When evaluating knee function in children suffering from a knee injury, it is imperative to measure both functional and patient-reported outcomes. The Knee Injury and Osteoarthritis Outcome Score (KOOS) (Roos et al. 1998b) is a self-administered disease-specific measure designed to assess patient-reported knee outcomes in adults with joint injury or degenerative disease. It addresses 5 domains including: pain, other symptoms, activities of daily living (ADL), sports and recreation (Sport/Rec), and knee-related quality of life (QoL). This instrument is highly reliable, valid, and responsive to change in subjects with knee injury (Roos et al. 1998a). Compared to other knee outcome measures such as the International Knee Documentation Committee Subjective Knee Form (IKDC) (Irrgang et al. 2001), the Tegner Activity Scale (Tegner and Lysholm 1985), and the Lysholm Knee Scoring Scale (Lysholm and Gillquist 1982), which result in a single total score, the KOOS produces 5 subscores (Roos et al. 2011). It includes separate subscales for assessment of ADL function and higher physical function in sports and recreation, and also a scale for knee-related QoL, which are not present in other means of measuring knee outcome. The original KOOS is available in 28 different language versions and is used in several international databases (Roos et al. 2011). The usability of the KOOS in adults has been demonstrated in several reviews (Garratt et al. 2004, Wang et al. 2010, Roos et al. 2011) and the KOOS has been shown to be highly reliable and valid when used in adult patients with different knee diagnoses and for different interventions, e.g. ACL injury, meniscectomy, cartilage repair, and total knee replacement (Roos and Toksvig-Larsen 2003, Roos et al. 2011). To our knowledge, the comprehensibility, reliability, and validity of the KOOS has not been assessed in children. We hypothesized that the original KOOS would require modification for use in a young population. Thus, this study was designed to evaluate the comprehensibility of the KOOS in children 10–16 years of age. The purpose was to gather information to modify the KOOS into a new children’s version that would then be evaluated for psychometric properties (validity, reliability, and responsiveness) in a larger clinical study.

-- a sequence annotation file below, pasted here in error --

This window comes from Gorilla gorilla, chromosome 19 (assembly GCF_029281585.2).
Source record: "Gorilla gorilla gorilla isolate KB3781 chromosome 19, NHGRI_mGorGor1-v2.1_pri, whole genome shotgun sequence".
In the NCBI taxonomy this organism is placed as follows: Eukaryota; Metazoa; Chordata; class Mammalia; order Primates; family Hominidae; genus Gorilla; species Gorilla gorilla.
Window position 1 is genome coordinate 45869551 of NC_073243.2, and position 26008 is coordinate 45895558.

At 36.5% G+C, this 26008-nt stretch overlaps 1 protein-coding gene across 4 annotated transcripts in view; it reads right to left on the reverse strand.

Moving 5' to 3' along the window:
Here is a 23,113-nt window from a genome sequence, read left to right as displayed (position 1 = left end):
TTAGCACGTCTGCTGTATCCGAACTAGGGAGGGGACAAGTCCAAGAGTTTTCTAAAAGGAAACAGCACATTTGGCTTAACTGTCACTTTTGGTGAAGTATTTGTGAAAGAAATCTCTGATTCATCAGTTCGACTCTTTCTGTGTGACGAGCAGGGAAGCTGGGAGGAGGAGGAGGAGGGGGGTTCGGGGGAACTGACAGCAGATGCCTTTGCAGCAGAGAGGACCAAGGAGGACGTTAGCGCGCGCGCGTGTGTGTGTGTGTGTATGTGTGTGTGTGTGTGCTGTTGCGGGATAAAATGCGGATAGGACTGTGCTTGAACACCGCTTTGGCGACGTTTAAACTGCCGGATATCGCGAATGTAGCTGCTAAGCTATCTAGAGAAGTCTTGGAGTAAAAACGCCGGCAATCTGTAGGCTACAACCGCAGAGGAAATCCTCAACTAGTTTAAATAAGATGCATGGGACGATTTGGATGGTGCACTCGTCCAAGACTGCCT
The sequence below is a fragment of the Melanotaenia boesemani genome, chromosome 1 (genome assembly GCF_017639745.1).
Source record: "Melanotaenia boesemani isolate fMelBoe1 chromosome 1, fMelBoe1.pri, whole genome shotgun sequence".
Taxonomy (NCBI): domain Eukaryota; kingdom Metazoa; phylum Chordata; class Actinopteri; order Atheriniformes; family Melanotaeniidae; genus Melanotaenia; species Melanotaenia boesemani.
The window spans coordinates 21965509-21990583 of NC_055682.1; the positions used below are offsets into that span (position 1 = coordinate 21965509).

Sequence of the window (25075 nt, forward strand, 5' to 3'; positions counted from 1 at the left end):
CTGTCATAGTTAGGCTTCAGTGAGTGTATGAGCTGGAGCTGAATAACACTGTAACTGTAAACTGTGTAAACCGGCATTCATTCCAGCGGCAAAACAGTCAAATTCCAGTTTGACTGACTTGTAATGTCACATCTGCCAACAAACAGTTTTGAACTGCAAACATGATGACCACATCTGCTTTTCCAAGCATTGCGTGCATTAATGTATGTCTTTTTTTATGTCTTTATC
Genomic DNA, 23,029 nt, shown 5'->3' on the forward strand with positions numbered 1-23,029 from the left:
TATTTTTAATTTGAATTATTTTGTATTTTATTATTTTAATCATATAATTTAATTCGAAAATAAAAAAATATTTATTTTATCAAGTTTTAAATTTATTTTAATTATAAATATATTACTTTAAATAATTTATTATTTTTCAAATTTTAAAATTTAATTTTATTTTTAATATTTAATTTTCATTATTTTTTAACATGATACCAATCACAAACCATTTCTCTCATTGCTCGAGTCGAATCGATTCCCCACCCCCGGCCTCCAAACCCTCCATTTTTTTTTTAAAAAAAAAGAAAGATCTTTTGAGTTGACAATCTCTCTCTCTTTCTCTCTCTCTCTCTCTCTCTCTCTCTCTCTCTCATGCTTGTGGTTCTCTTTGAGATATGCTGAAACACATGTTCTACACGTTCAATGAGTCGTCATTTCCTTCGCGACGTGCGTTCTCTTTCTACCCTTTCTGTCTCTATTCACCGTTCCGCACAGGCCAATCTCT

We conducted cognitive interviews with 34 Swedish children with a mean age of 14 (10–16) years, 17 of whom were girls. The most common diagnosis was anterior cruciate ligament injury (n = 11), followed by a mixture of diagnoses including patellar dislocation/instability (n = 5) and meniscal injury (n = 6). 16 of the 34 children had undergone knee surgery and 25 of them had been treated by a physiotherapist. Cognitive interview is the “gold standard” methodology for determining the flaws in survey items and for identifying sources of response error due to lack of comprehension of items (Willis et al. 1991, Tourangeau et al. 2002, Willis 2005). This technique has been effective in determining children’s understanding of another knee outcome measure (Iversen et al. 2010). Here, the goal of each interview was to prompt subjects to explain the cognitive processes used to respond to survey items, to illustrate how information was retrieved from memory, and to identify comprehension of items and decision-making processes used to arrive at a specific response. This information was used to highlight the items that were difficult to answer and to make modifications to the survey.